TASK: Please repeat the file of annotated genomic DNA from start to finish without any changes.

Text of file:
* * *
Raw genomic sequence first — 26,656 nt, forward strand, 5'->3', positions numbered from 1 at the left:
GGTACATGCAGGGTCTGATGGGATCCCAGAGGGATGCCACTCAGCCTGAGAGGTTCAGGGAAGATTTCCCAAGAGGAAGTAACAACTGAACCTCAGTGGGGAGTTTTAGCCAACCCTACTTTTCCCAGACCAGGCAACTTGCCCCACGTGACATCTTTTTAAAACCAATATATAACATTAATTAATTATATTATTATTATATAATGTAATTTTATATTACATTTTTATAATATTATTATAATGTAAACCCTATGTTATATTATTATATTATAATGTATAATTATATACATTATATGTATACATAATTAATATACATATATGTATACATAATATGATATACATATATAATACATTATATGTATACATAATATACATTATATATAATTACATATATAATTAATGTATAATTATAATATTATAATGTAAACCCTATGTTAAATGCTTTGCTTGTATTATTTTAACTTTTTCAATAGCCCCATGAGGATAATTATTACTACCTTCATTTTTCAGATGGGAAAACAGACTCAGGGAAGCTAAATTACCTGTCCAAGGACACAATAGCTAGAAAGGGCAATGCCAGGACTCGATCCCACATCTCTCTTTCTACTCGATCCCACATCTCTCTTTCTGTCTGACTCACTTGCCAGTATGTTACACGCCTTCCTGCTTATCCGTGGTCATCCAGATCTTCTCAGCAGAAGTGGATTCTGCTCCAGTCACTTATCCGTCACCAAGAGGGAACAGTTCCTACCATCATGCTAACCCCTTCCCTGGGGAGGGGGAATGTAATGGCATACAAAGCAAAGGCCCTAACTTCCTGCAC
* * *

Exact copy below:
Raw genomic sequence first — 26,656 nt, forward strand, 5'->3', positions numbered from 1 at the left:
GGTACATGCAGGGTCTGATGGGATCCCAGAGGGATGCCACTCAGCCTGAGAGGTTCAGGGAAGATTTCCCAAGAGGAAGTAACAACTGAACCTCAGTGGGGAGTTTTAGCCAACCCTACTTTTCCCAGACCAGGCAACTTGCCCCACGTGACATCTTTTTAAAACCAATATATAACATTAATTAATTATATTATTATTATATAATGTAATTTTATATTACATTTTTATAATATTATTATAATGTAAACCCTATGTTATATTATTATATTATAATGTATAATTATATACATTATATGTATACATAATTAATATACATATATGTATACATAATATGATATACATATATAATACATTATATGTATACATAATATACATTATATATAATTACATATATAATTAATGTATAATTATAATATTATAATGTAAACCCTATGTTAAATGCTTTGCTTGTATTATTTTAACTTTTTCAATAGCCCCATGAGGATAATTATTACTACCTTCATTTTTCAGATGGGAAAACAGACTCAGGGAAGCTAAATTACCTGTCCAAGGACACAATAGCTAGAAAGGGCAATGCCAGGACTCGATCCCACATCTCTCTTTCTACTCGATCCCACATCTCTCTTTCTGTCTGACTCACTTGCCAGTATGTTACACGCCTTCCTGCTTATCCGTGGTCATCCAGATCTTCTCAGCAGAAGTGGATTCTGCTCCAGTCACTTATCCGTCACCAAGAGGGAACAGTTCCTACCATCATGCTAACCCCTTCCCTGGGGAGGGGGAATGTAATGGCATACAAAGCAAAGGCCCTAACTTCCTGCAC